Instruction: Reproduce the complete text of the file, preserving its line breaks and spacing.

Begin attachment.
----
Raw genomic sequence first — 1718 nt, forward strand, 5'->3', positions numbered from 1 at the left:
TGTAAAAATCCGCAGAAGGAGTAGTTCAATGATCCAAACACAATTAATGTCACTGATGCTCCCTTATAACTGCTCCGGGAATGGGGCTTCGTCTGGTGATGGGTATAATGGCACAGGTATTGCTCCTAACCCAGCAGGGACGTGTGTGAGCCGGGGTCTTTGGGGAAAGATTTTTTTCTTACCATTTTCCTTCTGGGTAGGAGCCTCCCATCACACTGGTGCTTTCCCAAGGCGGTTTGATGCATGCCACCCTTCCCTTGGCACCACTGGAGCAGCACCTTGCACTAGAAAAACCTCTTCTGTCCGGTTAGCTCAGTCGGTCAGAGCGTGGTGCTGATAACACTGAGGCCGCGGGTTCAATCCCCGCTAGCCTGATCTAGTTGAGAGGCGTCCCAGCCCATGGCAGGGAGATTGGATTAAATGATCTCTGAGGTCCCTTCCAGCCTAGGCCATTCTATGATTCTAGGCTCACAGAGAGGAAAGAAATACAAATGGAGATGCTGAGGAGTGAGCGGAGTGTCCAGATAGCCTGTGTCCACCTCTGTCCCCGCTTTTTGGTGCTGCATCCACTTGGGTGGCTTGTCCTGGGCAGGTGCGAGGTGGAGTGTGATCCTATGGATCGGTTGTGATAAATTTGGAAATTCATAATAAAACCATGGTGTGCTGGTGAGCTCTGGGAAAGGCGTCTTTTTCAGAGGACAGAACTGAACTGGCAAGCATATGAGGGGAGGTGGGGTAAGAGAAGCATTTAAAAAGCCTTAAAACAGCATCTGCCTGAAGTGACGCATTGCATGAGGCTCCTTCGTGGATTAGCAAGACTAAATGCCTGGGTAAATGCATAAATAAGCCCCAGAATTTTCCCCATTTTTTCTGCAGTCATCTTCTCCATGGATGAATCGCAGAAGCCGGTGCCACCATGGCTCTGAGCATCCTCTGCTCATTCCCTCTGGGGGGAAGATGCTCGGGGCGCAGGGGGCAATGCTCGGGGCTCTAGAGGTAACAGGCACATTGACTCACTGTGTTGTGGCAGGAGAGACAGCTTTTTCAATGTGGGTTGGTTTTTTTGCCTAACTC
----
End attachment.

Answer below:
Raw genomic sequence first — 1718 nt, forward strand, 5'->3', positions numbered from 1 at the left:
TGTAAAAATCCGCAGAAGGAGTAGTTCAATGATCCAAACACAATTAATGTCACTGATGCTCCCTTATAACTGCTCCGGGAATGGGGCTTCGTCTGGTGATGGGTATAATGGCACAGGTATTGCTCCTAACCCAGCAGGGACGTGTGTGAGCCGGGGTCTTTGGGGAAAGATTTTTTTCTTACCATTTTCCTTCTGGGTAGGAGCCTCCCATCACACTGGTGCTTTCCCAAGGCGGTTTGATGCATGCCACCCTTCCCTTGGCACCACTGGAGCAGCACCTTGCACTAGAAAAACCTCTTCTGTCCGGTTAGCTCAGTCGGTCAGAGCGTGGTGCTGATAACACTGAGGCCGCGGGTTCAATCCCCGCTAGCCTGATCTAGTTGAGAGGCGTCCCAGCCCATGGCAGGGAGATTGGATTAAATGATCTCTGAGGTCCCTTCCAGCCTAGGCCATTCTATGATTCTAGGCTCACAGAGAGGAAAGAAATACAAATGGAGATGCTGAGGAGTGAGCGGAGTGTCCAGATAGCCTGTGTCCACCTCTGTCCCCGCTTTTTGGTGCTGCATCCACTTGGGTGGCTTGTCCTGGGCAGGTGCGAGGTGGAGTGTGATCCTATGGATCGGTTGTGATAAATTTGGAAATTCATAATAAAACCATGGTGTGCTGGTGAGCTCTGGGAAAGGCGTCTTTTTCAGAGGACAGAACTGAACTGGCAAGCATATGAGGGGAGGTGGGGTAAGAGAAGCATTTAAAAAGCCTTAAAACAGCATCTGCCTGAAGTGACGCATTGCATGAGGCTCCTTCGTGGATTAGCAAGACTAAATGCCTGGGTAAATGCATAAATAAGCCCCAGAATTTTCCCCATTTTTTCTGCAGTCATCTTCTCCATGGATGAATCGCAGAAGCCGGTGCCACCATGGCTCTGAGCATCCTCTGCTCATTCCCTCTGGGGGGAAGATGCTCGGGGCGCAGGGGGCAATGCTCGGGGCTCTAGAGGTAACAGGCACATTGACTCACTGTGTTGTGGCAGGAGAGACAGCTTTTTCAATGTGGGTTGGTTTTTTTGCCTAACTC